Orange is the new surveillance

‘Putting children on a hi-vis alert in the community is depriving them an opportunity to take responsibility for their own safety.’ KAREN HOPE and HELEN JENNINGS, explore what this means and give their perspective on pre-school aged children wearing hi-vis clothing when outside the enclosure of their child care setting.

In parks, museums and other public spaces there are groups of preschool-aged children turning orange on excursions. You might have noticed these children, and their educators, as they move about in your community. They would be easy to see as they stroll about wearing hi-vis vests that people employed in hazardous industries wear as personal protective equipment. Hi-vis vests were designed to signal a person’s presence in a potentially risky space, so why are children wearing them in the park?

The rise of young children wearing hi-vis vests on excursions is perplexing. Is it an issue of personal protection, or an issue of ‘perceived’ efficient supervision— where supervising children is so much easier if they look the same and, even better, have the service name emblazoned on the back? Or, worse, is it a case of fashion— where it’s a matter of keeping up with the service down the street?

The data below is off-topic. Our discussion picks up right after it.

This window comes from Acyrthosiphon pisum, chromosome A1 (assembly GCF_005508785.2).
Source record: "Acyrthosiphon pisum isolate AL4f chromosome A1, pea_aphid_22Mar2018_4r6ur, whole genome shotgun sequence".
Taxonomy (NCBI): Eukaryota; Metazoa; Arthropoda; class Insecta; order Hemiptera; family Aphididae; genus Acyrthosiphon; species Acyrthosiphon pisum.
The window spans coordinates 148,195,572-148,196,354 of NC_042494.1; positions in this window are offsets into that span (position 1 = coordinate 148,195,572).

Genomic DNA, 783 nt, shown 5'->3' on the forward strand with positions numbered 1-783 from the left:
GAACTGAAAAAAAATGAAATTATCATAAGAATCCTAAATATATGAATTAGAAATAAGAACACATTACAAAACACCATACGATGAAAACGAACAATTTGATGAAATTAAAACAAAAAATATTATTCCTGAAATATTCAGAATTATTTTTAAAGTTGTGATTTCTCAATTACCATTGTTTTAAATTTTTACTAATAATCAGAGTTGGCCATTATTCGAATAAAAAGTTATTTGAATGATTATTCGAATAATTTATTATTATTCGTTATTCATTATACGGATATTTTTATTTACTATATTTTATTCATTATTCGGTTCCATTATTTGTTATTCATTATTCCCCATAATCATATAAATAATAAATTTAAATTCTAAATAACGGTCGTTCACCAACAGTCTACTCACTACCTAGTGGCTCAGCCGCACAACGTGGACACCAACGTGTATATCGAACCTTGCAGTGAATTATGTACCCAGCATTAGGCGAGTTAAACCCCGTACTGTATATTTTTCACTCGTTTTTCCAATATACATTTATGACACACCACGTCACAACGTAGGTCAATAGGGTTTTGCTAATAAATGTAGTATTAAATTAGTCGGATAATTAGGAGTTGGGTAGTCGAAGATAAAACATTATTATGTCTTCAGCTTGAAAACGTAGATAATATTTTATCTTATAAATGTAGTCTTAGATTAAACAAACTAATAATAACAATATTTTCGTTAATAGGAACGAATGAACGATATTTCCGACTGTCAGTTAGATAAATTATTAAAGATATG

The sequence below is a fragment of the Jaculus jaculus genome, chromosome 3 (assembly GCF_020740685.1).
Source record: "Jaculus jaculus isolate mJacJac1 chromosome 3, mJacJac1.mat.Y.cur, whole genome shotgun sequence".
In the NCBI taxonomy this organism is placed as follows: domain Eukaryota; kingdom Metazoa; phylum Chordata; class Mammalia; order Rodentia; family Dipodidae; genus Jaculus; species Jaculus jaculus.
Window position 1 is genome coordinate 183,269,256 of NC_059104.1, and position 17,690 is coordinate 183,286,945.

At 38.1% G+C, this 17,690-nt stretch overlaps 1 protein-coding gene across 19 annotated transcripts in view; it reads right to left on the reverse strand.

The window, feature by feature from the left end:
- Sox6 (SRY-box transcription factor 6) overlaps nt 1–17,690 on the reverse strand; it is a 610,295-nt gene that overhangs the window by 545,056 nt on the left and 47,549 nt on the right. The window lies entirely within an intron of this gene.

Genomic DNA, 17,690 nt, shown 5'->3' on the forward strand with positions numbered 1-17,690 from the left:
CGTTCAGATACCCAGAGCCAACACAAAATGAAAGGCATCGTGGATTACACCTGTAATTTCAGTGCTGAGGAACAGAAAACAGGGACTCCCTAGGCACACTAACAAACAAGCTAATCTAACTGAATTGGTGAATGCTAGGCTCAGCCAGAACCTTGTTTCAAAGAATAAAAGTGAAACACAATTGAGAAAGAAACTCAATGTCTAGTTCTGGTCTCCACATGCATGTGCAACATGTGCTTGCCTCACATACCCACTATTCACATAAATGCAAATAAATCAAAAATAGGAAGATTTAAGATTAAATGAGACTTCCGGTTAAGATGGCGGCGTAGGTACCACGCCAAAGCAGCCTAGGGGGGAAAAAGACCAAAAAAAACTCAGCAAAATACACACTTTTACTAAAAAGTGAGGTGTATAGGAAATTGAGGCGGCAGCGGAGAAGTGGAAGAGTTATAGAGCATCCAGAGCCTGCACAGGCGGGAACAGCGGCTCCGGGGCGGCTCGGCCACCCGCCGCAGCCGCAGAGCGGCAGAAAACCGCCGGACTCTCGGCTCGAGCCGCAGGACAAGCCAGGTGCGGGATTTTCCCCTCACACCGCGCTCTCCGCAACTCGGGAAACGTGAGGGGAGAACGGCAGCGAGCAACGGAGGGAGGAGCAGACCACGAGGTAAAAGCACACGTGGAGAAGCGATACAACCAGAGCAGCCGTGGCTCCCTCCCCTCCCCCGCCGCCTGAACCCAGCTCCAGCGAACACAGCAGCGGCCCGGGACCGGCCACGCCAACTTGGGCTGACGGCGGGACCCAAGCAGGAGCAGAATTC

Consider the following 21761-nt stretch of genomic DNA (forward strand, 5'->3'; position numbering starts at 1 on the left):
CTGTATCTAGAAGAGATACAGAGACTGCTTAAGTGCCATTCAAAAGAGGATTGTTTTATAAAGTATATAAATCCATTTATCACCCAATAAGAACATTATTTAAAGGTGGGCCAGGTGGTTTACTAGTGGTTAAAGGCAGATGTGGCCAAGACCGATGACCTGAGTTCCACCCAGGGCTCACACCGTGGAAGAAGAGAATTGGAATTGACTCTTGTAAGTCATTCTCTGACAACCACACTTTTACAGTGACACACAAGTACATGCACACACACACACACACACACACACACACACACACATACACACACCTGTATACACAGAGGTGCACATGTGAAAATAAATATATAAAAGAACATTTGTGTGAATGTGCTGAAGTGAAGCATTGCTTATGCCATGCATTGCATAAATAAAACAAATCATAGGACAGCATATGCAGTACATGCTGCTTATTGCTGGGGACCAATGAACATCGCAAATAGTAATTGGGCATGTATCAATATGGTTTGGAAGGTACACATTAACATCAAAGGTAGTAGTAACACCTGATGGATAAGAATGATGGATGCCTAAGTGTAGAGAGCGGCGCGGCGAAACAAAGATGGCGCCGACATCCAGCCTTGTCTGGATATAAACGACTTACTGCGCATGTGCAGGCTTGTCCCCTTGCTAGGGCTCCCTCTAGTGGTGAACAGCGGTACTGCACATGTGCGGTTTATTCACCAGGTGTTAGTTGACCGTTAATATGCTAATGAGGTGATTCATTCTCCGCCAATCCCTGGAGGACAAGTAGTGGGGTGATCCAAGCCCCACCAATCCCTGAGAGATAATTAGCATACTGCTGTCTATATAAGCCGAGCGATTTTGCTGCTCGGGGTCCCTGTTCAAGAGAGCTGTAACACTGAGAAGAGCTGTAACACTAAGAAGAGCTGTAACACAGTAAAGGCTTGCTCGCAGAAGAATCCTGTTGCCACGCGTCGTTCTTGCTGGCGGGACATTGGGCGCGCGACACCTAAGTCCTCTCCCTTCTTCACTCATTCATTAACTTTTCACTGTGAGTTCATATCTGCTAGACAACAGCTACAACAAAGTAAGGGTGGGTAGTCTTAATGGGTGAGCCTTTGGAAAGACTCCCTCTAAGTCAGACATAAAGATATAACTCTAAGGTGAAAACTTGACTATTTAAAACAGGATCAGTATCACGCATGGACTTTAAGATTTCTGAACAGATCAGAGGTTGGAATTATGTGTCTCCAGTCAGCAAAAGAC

Whatever the reason, what are Educators saying when children are required to wear personal protective clothing to the park? Is the interpretation for children that: ‘There are potential risks for you in this situation and being outside with the community requires protective equipment’? What does this tell children about venturing into the community?

Are we suggesting that being outside the confines of a service requires special, different clothes? The message this sends is that simply walking in the streets and parks is not a normal activity. To enjoy it requires planning, preparation and protective clothing. It is no longer a simple pleasure. We are not suggesting that preschool children be free to roam the streets unsupervised. But neither should they be seen as ‘other’ to the norm—these are their streets and parks too. And what of the adults who see children in hi–vis vests. What message does this send to them? Are they thinking children are outsiders because they are outside the ‘norm’? Adults are not expected to dress differently when in a group, why should children?